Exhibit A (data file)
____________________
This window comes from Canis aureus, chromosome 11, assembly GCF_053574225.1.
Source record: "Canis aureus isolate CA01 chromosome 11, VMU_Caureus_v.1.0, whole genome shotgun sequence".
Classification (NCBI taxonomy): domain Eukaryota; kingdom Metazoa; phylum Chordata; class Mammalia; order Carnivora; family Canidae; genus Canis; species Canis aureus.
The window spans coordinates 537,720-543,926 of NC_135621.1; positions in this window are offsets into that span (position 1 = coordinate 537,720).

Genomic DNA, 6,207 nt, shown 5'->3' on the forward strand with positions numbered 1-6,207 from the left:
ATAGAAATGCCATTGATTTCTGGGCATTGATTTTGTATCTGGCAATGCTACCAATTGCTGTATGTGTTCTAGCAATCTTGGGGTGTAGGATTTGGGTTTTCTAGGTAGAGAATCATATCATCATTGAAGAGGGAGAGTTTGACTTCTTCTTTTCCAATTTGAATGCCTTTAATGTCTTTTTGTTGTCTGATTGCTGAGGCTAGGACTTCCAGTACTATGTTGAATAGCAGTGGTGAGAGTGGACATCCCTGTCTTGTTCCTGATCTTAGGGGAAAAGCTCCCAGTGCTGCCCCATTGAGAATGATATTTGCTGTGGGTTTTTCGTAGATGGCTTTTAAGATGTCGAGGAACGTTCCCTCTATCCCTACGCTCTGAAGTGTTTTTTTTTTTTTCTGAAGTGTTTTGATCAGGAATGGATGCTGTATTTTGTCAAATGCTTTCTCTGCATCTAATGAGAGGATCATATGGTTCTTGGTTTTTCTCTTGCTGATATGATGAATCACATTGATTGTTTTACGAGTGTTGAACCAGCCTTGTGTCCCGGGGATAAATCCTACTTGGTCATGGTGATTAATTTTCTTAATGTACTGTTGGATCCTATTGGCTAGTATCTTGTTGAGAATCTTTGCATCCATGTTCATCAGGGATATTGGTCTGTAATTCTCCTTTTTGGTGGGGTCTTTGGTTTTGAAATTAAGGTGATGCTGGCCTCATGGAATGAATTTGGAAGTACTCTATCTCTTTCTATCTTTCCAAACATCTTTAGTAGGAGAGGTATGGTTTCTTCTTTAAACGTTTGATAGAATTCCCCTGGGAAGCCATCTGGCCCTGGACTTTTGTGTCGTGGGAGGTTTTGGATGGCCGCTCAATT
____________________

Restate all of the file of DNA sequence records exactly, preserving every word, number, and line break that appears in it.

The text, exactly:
This window comes from Canis aureus, chromosome 11, assembly GCF_053574225.1.
Source record: "Canis aureus isolate CA01 chromosome 11, VMU_Caureus_v.1.0, whole genome shotgun sequence".
Classification (NCBI taxonomy): domain Eukaryota; kingdom Metazoa; phylum Chordata; class Mammalia; order Carnivora; family Canidae; genus Canis; species Canis aureus.
The window spans coordinates 537,720-543,926 of NC_135621.1; positions in this window are offsets into that span (position 1 = coordinate 537,720).

Genomic DNA, 6,207 nt, shown 5'->3' on the forward strand with positions numbered 1-6,207 from the left:
ATAGAAATGCCATTGATTTCTGGGCATTGATTTTGTATCTGGCAATGCTACCAATTGCTGTATGTGTTCTAGCAATCTTGGGGTGTAGGATTTGGGTTTTCTAGGTAGAGAATCATATCATCATTGAAGAGGGAGAGTTTGACTTCTTCTTTTCCAATTTGAATGCCTTTAATGTCTTTTTGTTGTCTGATTGCTGAGGCTAGGACTTCCAGTACTATGTTGAATAGCAGTGGTGAGAGTGGACATCCCTGTCTTGTTCCTGATCTTAGGGGAAAAGCTCCCAGTGCTGCCCCATTGAGAATGATATTTGCTGTGGGTTTTTCGTAGATGGCTTTTAAGATGTCGAGGAACGTTCCCTCTATCCCTACGCTCTGAAGTGTTTTTTTTTTTTTCTGAAGTGTTTTGATCAGGAATGGATGCTGTATTTTGTCAAATGCTTTCTCTGCATCTAATGAGAGGATCATATGGTTCTTGGTTTTTCTCTTGCTGATATGATGAATCACATTGATTGTTTTACGAGTGTTGAACCAGCCTTGTGTCCCGGGGATAAATCCTACTTGGTCATGGTGATTAATTTTCTTAATGTACTGTTGGATCCTATTGGCTAGTATCTTGTTGAGAATCTTTGCATCCATGTTCATCAGGGATATTGGTCTGTAATTCTCCTTTTTGGTGGGGTCTTTGGTTTTGAAATTAAGGTGATGCTGGCCTCATGGAATGAATTTGGAAGTACTCTATCTCTTTCTATCTTTCCAAACATCTTTAGTAGGAGAGGTATGGTTTCTTCTTTAAACGTTTGATAGAATTCCCCTGGGAAGCCATCTGGCCCTGGACTTTTGTGTCGTGGGAGGTTTTGGATGGCCGCTCAATT